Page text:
A – Z Haiku of Endangered Species

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Firstly, Shana Tova to all celebrating Rosh Hashana today! Now, hold onto the basket, while I pump some more air into this balloon, then we’ll launch into this week’s Around the World in 50 Weeks journey. Are you ready? Today we visit the great Lakes, Western Australia and North Carolina for some endearing, nearly lost species in need of our protection. P – R are our haiku letters today.

Cape Romain Piping Plovers

Piping Plover pair –

Chick caregivers, Mom and Dad

Prancing on shore shells.

Piping plovers breed only in North America in three geographic regions: the Atlantic Coast, the Northern Great Plains, and the Great Lakes. Atlantic Coast plovers nest on coastal beaches, sand flats at the ends of sand spits and barrier islands, gently sloped dunes and sparsely vegetated dunes. Both the male and female incubate the eggs and feed the young.

Piping plover populations were federally listed as threatened and endangered in 1986. The Northern Great Plains and Atlantic Coast populations are threatened, and the Great Lakes population is endangered.

It is particularly their winter breeding habitat, which is under threat. In recent decades, piping plover populations have drastically declined, especially in the Great Lakes. Breeding habitat has been replaced with shoreline development and recreation. Availability of quality foraging and roosting habitat in the wintering grounds is necessary in order to ensure that an adequate number of adults survive to migrate back to breeding sites and successfully nest.

For more information, visit: plover.fws.gov.

Quokka on Rotnest Island

Quokka, friend to all.

A mini marsupial

deserves his homeland.

The short tailed wallaby or quokka, was one of the first Australian mammals seen by Europeans. The Dutch mariner Samuel Volckertzoon wrote of sighting “a wild cat” on Rottnest Island in 1658. They live in Western Australia around Perth, where there are a number of small scattered populations on the mainland, one large population on Rottnest Island and a smaller population on Bald Island. The islands are cat and fox-free.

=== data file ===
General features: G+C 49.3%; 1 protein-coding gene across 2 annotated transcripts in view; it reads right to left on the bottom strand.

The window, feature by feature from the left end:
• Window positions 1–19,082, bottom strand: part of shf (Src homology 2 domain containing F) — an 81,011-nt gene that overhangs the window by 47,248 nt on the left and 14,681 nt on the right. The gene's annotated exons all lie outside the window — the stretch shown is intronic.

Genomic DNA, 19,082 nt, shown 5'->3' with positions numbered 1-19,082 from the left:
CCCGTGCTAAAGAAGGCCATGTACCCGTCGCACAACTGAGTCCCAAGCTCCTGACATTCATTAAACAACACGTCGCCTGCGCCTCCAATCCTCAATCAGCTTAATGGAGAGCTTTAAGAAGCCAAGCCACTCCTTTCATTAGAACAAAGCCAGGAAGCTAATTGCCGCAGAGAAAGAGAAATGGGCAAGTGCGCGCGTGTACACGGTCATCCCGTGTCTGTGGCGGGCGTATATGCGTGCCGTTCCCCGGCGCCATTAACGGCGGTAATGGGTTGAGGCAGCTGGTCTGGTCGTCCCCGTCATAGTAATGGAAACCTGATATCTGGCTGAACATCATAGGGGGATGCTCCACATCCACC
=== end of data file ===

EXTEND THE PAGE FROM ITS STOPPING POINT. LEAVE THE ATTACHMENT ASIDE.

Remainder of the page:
Although numerous on the small islands, it has a very restricted range and the quokka is classified as vulnerable. On the mainland, where it is threatened most by introduced predatory species such as foxes, it requires dense ground cover for refuge. Agricultural development has reduced this habitat, and has thus contributed to the decline of the species. Cats and dogs, as well as dingoes, all non-indigenous species, have added to the problem, as have the clearing and burning of the remaining swamplands.

Amazing Fact: Quokkas recycle a small amount of their bodily waste.

Red Wolf- Critically endangered

Red Wolf, tawny, slight.

Almost a no, never more; 

restored to his  niche.

The red wolf was declared extinct in the wild in 1980 after the last known wild wolves were captured and taken out of the wild to begin a captive breeding program. There are now an estimated 200 individuals found in North Carolina and other areas where they have been reintroduced. The red wolf is slightly smaller than its relative, the gray wolf, its build is more slender, and its head more elongated. Its coat is tawny red with some gray and black areas. Its back tends to be darker in color and its tail has a black tip.

Red wolves once lived in a variety of habitats, including swamps, forests, wetlands, bushlands, and even agricultural lands with enough forest cover. They hunted rodents, deer, and other small mammals like raccoons and rabbits. Red wolves are nocturnal and prefer to live in packs consisting of the mating pair and their offspring.

The red wolf species was nearly wiped out because of human population growth, hunting, and the clearing of forest, eliminating much of its habitat. Red wolves preyed upon livestock, and many were killed by farmers and ranchers. Reintroduced populations are said to be growing and thriving, as most wolves that are recaptured and tested are said to be healthy.